Laura Achiro and Neha Bora

Central banks in most superior economies have tightened financial coverage by elevating rates of interest. Tighter financing situations could make it more durable for some companies to refinance their debt or might imply they face much less beneficial phrases once they do. This weblog explores the extent to which bond maturities might crystallise these refinancing dangers. General, UK company bond issuers seem broadly resilient to greater financing prices, however dangers are greater for riskier debtors significantly if the macroeconomic outlook and funding situations have been to deteriorate.

What’s refinancing danger?

Paul and Zhou (2018) outline refinancing danger because the potential lack of ability of a borrower to safe new financing to exchange current debt coming due. Refinancing of bond debt is essential because the UK company funding panorama has materially advanced for the reason that late 2000s with firms lowering their dependence on financial institution borrowing and rising their use of market-based finance (MBF). The share of bond finance to general UK company debt has elevated to 33% immediately, in comparison with the 22% share at end-2008.

We use a bottom-up information set to scale the extent of refinancing danger within the brief (two-year) and medium time period (five-year horizon). Our information set is constructed from matching issuance-level market information with firm accounts information throughout a given group’s possession construction. This strategy offers a breadth of knowledge together with the UK bond issuer’s general credit score profile via a fuller mapping of the UK domiciled group and of the financing entities inside that group, extra up-to-date info on bond tenors after accounting for bond occasions (eg, referred to as bonds forward of maturity).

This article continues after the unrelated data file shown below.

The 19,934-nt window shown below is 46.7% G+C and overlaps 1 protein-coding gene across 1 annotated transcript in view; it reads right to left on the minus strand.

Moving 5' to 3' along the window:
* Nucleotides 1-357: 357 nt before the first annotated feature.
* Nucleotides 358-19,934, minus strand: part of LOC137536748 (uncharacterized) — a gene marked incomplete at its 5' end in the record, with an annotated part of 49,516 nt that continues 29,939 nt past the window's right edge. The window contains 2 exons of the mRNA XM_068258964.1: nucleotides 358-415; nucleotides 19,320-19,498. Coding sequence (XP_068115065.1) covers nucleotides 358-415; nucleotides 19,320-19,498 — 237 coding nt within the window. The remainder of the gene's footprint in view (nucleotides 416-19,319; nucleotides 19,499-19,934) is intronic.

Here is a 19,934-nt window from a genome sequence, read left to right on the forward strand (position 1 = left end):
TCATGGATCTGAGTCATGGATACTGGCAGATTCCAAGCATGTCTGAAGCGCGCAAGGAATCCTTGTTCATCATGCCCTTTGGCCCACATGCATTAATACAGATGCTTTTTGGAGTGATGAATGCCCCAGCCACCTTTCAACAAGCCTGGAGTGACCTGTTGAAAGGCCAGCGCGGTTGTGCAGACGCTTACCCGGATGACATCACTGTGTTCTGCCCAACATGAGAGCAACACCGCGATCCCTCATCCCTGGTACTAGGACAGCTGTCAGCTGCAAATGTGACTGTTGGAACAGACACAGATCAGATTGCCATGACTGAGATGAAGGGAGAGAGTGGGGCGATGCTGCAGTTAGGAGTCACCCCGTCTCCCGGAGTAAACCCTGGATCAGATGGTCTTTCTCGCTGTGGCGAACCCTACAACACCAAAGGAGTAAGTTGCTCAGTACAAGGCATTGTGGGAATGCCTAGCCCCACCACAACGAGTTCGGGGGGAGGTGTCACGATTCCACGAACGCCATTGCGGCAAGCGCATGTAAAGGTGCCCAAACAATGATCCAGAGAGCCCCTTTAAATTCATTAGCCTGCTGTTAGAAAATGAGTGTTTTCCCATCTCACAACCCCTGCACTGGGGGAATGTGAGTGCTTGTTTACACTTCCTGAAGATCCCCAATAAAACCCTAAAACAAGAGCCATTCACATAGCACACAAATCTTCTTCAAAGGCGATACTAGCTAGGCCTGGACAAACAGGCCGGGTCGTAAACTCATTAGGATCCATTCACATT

How massive are bond refinancing dangers in mixture?

Round 15% of UK company bonds mature throughout the subsequent two years (Chart 1). That is in step with latest historic averages, and barely beneath the extent prevailing earlier than the worldwide monetary disaster (GFC). The image is analogous on the five-year horizon, with round 40% of bonds maturing – in step with latest historic averages. That is partly as a result of the pre-GFC interval was characterised by relaxed lending requirements, and extreme leverage ranges. Nonetheless, in subsequent years, classes realized from the monetary disaster have paved the best way for advances in danger administration and extra cautious lending practices.